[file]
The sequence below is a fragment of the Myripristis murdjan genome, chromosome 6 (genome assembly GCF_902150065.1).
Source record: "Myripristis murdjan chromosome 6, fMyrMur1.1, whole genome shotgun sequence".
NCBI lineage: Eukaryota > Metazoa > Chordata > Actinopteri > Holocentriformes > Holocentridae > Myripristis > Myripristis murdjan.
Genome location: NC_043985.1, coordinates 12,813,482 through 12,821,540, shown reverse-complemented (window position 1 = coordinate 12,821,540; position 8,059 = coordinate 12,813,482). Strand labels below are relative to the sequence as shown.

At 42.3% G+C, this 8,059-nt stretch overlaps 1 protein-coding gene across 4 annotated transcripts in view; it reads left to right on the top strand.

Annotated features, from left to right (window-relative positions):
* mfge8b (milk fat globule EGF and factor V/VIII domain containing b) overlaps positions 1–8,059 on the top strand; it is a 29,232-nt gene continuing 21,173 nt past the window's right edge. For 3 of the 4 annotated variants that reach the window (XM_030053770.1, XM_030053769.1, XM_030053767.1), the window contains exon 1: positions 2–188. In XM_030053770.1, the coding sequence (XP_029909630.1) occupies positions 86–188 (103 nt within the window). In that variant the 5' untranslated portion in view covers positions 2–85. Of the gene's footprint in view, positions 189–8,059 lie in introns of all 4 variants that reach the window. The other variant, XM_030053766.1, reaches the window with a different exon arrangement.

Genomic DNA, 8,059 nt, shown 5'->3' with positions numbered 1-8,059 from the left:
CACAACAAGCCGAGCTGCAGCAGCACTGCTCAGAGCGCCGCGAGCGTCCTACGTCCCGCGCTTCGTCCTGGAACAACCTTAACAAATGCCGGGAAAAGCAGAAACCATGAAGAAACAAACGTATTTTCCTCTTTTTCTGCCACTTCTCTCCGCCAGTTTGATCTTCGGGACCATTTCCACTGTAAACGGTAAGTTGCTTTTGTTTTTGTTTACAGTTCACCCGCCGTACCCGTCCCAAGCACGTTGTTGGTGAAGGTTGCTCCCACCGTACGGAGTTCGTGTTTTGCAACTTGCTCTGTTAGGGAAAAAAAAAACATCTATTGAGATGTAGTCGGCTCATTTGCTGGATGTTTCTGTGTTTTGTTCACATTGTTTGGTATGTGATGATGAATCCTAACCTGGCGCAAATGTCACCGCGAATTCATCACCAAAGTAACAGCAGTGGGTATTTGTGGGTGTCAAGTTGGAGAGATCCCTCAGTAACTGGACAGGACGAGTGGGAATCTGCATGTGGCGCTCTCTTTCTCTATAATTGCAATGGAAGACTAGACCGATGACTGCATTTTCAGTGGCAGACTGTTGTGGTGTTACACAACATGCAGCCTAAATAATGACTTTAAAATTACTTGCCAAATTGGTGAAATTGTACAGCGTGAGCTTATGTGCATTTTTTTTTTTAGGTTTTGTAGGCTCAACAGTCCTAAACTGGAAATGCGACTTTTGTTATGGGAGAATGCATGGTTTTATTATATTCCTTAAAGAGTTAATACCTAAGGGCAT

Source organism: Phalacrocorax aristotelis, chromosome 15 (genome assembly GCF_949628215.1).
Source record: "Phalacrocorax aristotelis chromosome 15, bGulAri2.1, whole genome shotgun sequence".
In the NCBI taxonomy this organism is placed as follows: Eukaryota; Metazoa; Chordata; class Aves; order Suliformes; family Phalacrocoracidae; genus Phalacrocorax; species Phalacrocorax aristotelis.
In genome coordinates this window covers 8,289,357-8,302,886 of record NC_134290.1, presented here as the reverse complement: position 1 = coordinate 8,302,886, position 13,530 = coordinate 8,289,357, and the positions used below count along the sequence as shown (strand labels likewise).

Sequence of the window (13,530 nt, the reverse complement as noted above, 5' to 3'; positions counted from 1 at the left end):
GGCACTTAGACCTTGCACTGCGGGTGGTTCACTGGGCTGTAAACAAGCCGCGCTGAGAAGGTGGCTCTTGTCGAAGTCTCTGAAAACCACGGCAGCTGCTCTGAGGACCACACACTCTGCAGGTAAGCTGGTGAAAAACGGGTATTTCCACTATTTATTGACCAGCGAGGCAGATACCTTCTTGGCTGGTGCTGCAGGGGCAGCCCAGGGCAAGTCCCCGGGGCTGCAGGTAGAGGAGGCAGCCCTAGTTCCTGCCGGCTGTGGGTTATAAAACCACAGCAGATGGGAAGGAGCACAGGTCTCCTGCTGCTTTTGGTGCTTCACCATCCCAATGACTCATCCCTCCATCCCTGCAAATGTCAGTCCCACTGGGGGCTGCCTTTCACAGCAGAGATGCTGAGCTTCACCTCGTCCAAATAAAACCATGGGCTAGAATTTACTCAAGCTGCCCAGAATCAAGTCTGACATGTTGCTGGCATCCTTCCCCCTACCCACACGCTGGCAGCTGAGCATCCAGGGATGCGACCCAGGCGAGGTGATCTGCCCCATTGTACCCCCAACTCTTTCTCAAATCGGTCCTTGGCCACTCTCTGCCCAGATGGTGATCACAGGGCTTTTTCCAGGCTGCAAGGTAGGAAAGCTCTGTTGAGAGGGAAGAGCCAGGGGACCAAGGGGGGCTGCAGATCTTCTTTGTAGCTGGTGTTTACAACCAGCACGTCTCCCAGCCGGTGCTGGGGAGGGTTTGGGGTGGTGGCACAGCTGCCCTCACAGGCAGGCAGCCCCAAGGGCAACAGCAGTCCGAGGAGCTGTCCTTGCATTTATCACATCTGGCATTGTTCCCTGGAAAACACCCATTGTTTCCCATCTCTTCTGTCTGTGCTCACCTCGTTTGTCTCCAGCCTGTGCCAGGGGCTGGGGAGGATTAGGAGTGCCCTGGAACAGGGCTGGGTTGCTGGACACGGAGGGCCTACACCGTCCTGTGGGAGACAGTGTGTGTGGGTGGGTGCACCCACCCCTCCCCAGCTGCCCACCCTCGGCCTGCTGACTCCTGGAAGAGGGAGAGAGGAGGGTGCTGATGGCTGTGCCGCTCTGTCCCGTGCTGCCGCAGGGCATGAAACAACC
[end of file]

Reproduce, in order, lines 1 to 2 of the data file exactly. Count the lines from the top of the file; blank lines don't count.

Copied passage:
The sequence below is a fragment of the Myripristis murdjan genome, chromosome 6 (genome assembly GCF_902150065.1).
Source record: "Myripristis murdjan chromosome 6, fMyrMur1.1, whole genome shotgun sequence".